Background on the Genetic Information Nondiscrimination Act of 2008

As you know, the EEOC enforces the federal laws that prohibit employment discrimination on the basis of an individual’s race, color, religion, sex, national origin, age and disability. On May 21, 2008, when GINA was signed into law, the EEOC was given authority to enforce a new prohibition on employment discrimination – discrimination on the basis of genetic information. See 42 U.S.C. 2000ff. GINA became effective on November 21, 2009. The EEOC published a final rule implementing the statute on November 9, 2010. See 29 C..FR. part 1635 (2011).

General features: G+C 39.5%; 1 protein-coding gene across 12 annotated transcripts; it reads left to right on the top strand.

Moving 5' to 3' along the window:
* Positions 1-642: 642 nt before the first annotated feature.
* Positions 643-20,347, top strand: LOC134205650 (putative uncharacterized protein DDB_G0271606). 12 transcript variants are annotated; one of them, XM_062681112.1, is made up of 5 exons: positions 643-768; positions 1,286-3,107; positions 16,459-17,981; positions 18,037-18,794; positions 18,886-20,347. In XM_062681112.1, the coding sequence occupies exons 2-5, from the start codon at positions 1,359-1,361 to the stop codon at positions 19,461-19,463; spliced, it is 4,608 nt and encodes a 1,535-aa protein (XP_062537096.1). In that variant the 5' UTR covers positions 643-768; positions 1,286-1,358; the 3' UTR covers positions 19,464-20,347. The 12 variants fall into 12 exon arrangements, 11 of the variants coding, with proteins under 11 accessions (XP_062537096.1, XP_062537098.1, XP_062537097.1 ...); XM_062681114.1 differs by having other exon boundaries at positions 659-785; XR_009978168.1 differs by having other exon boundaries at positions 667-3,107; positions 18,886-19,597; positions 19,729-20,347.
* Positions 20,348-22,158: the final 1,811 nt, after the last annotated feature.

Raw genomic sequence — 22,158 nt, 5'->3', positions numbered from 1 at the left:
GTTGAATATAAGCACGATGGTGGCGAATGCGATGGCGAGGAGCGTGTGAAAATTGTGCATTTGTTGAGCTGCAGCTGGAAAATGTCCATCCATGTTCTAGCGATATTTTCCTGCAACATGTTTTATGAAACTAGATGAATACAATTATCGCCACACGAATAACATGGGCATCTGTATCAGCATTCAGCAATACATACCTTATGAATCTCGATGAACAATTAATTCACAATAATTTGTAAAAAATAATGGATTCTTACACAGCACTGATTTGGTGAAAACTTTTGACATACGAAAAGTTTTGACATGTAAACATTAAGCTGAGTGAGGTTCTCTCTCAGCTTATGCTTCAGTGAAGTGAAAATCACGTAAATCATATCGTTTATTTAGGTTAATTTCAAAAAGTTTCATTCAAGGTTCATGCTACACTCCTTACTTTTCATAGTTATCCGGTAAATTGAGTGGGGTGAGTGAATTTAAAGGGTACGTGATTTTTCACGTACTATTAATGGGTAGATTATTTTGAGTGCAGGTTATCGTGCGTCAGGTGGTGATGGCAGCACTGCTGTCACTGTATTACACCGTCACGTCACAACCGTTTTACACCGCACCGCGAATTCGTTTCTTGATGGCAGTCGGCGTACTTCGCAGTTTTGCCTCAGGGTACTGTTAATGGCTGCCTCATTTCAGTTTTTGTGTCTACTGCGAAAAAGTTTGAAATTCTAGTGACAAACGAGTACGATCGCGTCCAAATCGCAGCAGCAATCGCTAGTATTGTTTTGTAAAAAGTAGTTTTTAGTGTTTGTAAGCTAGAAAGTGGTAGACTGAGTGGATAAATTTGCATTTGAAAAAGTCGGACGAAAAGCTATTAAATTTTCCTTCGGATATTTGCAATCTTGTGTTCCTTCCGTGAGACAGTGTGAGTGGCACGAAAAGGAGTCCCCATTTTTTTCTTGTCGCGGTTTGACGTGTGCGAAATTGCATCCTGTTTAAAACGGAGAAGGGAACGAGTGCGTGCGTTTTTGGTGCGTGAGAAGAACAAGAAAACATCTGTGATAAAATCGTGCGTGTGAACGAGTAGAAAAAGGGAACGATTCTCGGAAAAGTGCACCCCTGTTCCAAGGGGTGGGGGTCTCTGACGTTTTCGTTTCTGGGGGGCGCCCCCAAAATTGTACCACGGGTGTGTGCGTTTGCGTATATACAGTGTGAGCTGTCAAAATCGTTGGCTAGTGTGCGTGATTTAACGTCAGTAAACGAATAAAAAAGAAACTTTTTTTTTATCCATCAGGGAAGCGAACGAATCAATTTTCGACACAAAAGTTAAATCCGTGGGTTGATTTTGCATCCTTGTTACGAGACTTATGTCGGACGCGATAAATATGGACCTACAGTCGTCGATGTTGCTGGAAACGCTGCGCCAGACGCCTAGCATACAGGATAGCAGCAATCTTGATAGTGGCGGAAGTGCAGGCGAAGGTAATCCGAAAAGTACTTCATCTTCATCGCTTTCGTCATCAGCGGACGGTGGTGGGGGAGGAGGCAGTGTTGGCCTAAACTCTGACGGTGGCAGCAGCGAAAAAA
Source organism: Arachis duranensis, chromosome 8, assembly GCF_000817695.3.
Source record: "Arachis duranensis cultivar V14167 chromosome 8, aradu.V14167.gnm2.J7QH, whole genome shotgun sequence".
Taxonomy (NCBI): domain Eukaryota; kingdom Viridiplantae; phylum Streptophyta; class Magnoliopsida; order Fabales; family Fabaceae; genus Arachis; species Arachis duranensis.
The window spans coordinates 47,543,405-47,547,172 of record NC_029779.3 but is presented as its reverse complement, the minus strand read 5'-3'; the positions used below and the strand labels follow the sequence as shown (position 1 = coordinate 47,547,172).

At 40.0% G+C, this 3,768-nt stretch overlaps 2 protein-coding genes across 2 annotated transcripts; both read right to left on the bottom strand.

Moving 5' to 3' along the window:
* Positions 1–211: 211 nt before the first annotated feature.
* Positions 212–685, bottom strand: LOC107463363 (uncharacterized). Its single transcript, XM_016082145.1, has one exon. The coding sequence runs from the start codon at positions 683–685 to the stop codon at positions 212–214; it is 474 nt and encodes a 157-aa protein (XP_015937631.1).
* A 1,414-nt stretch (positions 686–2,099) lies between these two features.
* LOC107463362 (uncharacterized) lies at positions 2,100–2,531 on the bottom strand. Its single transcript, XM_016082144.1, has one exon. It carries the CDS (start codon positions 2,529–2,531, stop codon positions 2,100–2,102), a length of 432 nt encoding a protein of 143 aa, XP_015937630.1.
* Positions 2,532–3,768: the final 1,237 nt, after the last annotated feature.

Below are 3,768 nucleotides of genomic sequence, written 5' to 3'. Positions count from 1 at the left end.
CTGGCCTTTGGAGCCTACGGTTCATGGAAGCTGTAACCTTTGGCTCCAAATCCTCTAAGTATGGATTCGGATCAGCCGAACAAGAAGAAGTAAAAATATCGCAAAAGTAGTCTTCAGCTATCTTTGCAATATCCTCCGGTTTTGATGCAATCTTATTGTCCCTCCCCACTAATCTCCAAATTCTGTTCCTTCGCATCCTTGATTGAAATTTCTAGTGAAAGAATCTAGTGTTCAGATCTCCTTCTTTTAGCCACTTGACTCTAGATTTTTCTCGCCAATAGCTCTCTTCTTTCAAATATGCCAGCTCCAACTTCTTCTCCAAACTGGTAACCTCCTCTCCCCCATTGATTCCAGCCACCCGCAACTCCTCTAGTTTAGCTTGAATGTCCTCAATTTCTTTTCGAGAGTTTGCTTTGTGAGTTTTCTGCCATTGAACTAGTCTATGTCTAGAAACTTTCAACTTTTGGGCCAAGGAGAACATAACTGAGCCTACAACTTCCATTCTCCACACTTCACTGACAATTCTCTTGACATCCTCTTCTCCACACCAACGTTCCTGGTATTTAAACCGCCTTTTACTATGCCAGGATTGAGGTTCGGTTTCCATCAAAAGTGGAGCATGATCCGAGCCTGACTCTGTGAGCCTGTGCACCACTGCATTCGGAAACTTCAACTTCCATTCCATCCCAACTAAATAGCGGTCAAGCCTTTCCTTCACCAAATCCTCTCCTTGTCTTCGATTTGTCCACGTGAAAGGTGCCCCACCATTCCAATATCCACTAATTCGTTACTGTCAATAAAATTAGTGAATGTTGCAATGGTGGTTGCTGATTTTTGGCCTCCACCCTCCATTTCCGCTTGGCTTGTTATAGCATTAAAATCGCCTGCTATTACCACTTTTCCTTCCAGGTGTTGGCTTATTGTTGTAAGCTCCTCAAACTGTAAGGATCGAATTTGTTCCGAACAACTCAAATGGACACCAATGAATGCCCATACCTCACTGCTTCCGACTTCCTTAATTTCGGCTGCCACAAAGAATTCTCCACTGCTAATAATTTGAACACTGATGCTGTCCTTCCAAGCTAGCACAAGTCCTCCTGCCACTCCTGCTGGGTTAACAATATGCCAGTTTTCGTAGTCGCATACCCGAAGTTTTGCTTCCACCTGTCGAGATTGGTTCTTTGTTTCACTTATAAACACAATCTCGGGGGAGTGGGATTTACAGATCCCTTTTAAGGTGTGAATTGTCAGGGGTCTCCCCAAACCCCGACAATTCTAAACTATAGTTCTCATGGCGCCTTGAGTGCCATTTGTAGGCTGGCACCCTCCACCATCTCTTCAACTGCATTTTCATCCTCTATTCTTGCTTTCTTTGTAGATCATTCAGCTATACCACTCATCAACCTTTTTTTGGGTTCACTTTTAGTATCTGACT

GINA prohibits employers, including the federal government, from using the genetic information of applicants or employees to make employment decisions; from requesting, requiring, or purchasing genetic information of applicants or employees, except in very narrow circumstances; and from disclosing genetic information, except where specifically authorized. See 42 U.S.C. 2000ff-1(a) and (b); 2000ff-5. The statute defines genetic information to include not only genetic tests of individuals and their family members, but also the manifestation of disease or disorder in family members, i.e., family medical history. See 42 U.S.C. 2000ff (4).

Revisions to Privacy Act Notice